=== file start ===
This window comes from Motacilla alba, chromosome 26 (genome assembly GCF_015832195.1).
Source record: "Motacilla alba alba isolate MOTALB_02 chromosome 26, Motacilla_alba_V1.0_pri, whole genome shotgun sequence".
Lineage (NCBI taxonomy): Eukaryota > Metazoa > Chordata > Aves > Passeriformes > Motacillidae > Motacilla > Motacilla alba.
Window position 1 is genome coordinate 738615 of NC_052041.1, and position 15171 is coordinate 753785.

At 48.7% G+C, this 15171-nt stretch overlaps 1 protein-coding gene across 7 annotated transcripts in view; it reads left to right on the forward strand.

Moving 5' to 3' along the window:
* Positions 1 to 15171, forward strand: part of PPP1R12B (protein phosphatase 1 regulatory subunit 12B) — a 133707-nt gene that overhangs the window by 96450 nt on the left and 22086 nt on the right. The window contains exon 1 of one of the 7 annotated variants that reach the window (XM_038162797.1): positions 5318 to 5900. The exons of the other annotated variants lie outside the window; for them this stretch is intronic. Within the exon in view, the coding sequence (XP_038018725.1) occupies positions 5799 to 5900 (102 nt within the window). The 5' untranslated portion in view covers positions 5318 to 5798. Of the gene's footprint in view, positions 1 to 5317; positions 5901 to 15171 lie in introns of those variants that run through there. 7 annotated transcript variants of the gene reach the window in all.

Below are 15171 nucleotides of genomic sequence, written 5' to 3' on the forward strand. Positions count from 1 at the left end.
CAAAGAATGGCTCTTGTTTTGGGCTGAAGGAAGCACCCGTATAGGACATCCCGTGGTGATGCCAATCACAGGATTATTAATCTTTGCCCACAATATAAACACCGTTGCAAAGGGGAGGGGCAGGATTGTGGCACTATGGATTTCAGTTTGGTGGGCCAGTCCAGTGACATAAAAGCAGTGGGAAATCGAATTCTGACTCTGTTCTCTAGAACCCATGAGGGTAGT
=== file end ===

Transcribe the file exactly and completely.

This window comes from Motacilla alba, chromosome 26 (genome assembly GCF_015832195.1).
Source record: "Motacilla alba alba isolate MOTALB_02 chromosome 26, Motacilla_alba_V1.0_pri, whole genome shotgun sequence".
Lineage (NCBI taxonomy): Eukaryota > Metazoa > Chordata > Aves > Passeriformes > Motacillidae > Motacilla > Motacilla alba.
Window position 1 is genome coordinate 738615 of NC_052041.1, and position 15171 is coordinate 753785.

At 48.7% G+C, this 15171-nt stretch overlaps 1 protein-coding gene across 7 annotated transcripts in view; it reads left to right on the forward strand.

Moving 5' to 3' along the window:
* Positions 1 to 15171, forward strand: part of PPP1R12B (protein phosphatase 1 regulatory subunit 12B) — a 133707-nt gene that overhangs the window by 96450 nt on the left and 22086 nt on the right. The window contains exon 1 of one of the 7 annotated variants that reach the window (XM_038162797.1): positions 5318 to 5900. The exons of the other annotated variants lie outside the window; for them this stretch is intronic. Within the exon in view, the coding sequence (XP_038018725.1) occupies positions 5799 to 5900 (102 nt within the window). The 5' untranslated portion in view covers positions 5318 to 5798. Of the gene's footprint in view, positions 1 to 5317; positions 5901 to 15171 lie in introns of those variants that run through there. 7 annotated transcript variants of the gene reach the window in all.

Below are 15171 nucleotides of genomic sequence, written 5' to 3' on the forward strand. Positions count from 1 at the left end.
CAAAGAATGGCTCTTGTTTTGGGCTGAAGGAAGCACCCGTATAGGACATCCCGTGGTGATGCCAATCACAGGATTATTAATCTTTGCCCACAATATAAACACCGTTGCAAAGGGGAGGGGCAGGATTGTGGCACTATGGATTTCAGTTTGGTGGGCCAGTCCAGTGACATAAAAGCAGTGGGAAATCGAATTCTGACTCTGTTCTCTAGAACCCATGAGGGTAGT